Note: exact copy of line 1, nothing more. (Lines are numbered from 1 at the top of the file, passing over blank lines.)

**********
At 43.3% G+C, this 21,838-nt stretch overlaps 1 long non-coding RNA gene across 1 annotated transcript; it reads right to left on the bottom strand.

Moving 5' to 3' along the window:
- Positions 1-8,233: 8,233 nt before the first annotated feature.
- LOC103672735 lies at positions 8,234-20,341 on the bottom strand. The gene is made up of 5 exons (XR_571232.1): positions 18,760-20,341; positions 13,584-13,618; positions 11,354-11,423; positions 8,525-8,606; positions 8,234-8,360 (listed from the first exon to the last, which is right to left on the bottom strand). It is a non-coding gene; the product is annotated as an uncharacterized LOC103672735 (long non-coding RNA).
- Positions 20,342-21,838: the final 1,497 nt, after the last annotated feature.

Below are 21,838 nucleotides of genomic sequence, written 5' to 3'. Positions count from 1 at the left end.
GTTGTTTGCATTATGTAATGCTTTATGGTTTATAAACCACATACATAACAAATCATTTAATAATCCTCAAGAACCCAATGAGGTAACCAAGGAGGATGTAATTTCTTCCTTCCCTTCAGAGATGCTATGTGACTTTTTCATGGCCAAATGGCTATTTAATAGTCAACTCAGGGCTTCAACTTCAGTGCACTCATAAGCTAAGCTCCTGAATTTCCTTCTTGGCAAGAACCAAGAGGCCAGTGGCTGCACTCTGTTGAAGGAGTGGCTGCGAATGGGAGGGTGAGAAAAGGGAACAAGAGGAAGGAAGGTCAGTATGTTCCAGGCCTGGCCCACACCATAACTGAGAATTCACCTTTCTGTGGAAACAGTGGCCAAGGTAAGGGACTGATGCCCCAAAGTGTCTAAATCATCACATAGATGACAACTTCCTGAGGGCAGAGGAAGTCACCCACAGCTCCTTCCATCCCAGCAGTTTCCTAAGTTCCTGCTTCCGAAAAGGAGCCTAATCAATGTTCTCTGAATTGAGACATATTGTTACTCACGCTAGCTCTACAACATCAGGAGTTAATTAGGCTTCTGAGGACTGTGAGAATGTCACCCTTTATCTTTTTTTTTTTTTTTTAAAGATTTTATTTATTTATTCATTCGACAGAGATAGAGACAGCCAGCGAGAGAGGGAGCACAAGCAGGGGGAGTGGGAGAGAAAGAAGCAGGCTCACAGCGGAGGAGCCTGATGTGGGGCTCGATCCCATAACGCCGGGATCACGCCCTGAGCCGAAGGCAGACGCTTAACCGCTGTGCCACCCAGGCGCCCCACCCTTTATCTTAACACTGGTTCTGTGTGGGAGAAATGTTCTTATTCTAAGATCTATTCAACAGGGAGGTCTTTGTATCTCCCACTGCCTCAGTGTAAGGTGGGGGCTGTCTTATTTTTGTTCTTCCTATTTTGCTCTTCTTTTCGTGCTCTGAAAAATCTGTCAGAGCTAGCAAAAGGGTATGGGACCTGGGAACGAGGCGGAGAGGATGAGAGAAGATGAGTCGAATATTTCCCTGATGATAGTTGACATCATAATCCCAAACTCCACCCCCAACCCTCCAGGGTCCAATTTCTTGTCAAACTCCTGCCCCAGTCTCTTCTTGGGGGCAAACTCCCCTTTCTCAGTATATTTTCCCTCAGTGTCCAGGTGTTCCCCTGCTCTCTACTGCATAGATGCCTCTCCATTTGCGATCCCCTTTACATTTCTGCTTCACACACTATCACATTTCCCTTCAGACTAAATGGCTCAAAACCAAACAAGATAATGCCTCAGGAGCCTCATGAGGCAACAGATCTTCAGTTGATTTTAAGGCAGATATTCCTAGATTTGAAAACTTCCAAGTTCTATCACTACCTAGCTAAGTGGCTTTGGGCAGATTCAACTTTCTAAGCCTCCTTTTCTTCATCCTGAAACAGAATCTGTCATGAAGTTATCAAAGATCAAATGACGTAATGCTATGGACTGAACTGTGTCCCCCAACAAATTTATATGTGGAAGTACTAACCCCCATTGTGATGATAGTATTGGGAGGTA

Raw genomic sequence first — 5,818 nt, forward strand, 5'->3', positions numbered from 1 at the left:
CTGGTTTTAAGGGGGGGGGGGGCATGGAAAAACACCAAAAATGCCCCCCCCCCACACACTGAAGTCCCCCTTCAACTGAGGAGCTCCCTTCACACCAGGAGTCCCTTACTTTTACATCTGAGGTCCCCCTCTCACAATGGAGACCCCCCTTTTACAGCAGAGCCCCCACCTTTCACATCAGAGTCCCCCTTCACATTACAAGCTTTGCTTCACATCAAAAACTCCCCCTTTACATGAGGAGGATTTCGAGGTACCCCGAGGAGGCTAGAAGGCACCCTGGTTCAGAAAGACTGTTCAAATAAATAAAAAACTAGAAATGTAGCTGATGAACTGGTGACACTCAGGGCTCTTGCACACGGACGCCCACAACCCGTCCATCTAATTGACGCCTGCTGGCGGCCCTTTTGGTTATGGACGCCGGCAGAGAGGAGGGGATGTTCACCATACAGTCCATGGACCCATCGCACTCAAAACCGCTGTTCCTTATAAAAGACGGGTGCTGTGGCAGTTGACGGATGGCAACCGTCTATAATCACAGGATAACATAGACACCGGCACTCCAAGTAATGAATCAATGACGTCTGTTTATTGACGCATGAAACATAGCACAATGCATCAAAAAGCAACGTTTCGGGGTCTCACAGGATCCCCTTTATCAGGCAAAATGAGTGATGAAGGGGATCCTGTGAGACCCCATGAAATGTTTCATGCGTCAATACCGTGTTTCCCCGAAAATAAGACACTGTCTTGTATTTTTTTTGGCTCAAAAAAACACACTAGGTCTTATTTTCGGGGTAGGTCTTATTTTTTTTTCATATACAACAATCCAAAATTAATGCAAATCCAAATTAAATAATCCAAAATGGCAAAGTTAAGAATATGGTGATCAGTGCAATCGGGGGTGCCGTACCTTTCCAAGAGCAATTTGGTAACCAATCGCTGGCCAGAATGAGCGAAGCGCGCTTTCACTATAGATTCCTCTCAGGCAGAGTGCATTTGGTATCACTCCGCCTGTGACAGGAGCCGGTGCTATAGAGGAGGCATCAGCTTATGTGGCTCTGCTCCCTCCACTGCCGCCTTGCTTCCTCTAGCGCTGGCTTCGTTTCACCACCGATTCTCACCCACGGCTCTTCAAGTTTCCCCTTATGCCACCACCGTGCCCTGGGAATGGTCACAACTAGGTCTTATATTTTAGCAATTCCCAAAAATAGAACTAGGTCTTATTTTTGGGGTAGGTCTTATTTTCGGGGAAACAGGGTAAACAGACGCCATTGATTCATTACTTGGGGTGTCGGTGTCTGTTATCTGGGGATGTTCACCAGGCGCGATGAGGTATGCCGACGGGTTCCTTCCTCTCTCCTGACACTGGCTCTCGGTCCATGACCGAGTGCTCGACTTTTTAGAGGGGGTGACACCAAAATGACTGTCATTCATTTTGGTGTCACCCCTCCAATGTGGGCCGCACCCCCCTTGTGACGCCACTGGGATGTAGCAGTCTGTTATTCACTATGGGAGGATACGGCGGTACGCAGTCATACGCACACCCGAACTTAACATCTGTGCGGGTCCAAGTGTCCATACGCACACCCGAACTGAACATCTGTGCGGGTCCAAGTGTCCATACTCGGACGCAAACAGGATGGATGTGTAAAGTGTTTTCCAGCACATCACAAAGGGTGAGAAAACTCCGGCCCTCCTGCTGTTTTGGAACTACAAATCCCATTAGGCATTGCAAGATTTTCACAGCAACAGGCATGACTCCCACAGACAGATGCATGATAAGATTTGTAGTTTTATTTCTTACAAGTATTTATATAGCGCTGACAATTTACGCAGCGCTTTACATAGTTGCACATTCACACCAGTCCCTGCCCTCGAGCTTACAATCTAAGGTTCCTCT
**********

At 43.3% G+C, this 21,838-nt stretch overlaps 1 long non-coding RNA gene across 1 annotated transcript; it reads right to left on the bottom strand.